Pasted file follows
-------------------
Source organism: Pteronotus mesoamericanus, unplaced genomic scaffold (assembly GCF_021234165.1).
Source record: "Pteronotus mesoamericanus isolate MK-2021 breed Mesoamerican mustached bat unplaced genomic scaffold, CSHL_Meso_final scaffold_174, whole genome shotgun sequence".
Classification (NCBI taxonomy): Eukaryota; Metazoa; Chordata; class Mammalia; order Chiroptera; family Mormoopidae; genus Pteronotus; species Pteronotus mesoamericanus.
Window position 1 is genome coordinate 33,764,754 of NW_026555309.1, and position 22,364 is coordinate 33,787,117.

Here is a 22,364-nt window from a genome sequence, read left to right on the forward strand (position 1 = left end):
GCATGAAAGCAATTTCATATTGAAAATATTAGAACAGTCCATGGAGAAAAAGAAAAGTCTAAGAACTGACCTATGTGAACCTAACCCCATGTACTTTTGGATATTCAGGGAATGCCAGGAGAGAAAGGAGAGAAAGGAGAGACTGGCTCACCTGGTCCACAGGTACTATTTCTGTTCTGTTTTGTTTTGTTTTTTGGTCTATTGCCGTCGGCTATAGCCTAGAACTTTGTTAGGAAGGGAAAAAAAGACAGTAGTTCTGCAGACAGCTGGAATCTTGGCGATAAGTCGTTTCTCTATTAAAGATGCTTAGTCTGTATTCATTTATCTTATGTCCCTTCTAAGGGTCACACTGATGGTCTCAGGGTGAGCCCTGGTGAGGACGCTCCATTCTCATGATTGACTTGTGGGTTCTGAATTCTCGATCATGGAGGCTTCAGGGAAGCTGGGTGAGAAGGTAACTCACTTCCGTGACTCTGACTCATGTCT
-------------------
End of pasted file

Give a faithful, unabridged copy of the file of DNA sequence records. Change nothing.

Source organism: Pteronotus mesoamericanus, unplaced genomic scaffold (assembly GCF_021234165.1).
Source record: "Pteronotus mesoamericanus isolate MK-2021 breed Mesoamerican mustached bat unplaced genomic scaffold, CSHL_Meso_final scaffold_174, whole genome shotgun sequence".
Classification (NCBI taxonomy): Eukaryota; Metazoa; Chordata; class Mammalia; order Chiroptera; family Mormoopidae; genus Pteronotus; species Pteronotus mesoamericanus.
Window position 1 is genome coordinate 33,764,754 of NW_026555309.1, and position 22,364 is coordinate 33,787,117.

Here is a 22,364-nt window from a genome sequence, read left to right on the forward strand (position 1 = left end):
GCATGAAAGCAATTTCATATTGAAAATATTAGAACAGTCCATGGAGAAAAAGAAAAGTCTAAGAACTGACCTATGTGAACCTAACCCCATGTACTTTTGGATATTCAGGGAATGCCAGGAGAGAAAGGAGAGAAAGGAGAGACTGGCTCACCTGGTCCACAGGTACTATTTCTGTTCTGTTTTGTTTTGTTTTTTGGTCTATTGCCGTCGGCTATAGCCTAGAACTTTGTTAGGAAGGGAAAAAAAGACAGTAGTTCTGCAGACAGCTGGAATCTTGGCGATAAGTCGTTTCTCTATTAAAGATGCTTAGTCTGTATTCATTTATCTTATGTCCCTTCTAAGGGTCACACTGATGGTCTCAGGGTGAGCCCTGGTGAGGACGCTCCATTCTCATGATTGACTTGTGGGTTCTGAATTCTCGATCATGGAGGCTTCAGGGAAGCTGGGTGAGAAGGTAACTCACTTCCGTGACTCTGACTCATGTCT